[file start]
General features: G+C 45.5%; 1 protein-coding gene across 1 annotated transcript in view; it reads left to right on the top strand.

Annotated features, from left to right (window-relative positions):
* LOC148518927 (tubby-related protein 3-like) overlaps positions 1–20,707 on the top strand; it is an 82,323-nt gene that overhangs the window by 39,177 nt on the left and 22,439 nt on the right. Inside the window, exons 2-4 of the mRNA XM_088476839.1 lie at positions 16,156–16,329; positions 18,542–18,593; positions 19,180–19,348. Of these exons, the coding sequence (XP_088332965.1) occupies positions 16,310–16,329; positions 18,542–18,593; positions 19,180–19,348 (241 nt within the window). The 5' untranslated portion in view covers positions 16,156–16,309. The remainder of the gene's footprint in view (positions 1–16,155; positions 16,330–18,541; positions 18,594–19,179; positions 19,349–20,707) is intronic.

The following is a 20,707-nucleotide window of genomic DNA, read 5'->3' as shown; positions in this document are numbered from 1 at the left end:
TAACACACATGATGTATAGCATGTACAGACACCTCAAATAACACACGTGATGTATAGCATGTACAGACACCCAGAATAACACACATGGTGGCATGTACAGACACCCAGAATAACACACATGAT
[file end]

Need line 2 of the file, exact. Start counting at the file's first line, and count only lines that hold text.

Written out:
Annotated features, from left to right (window-relative positions):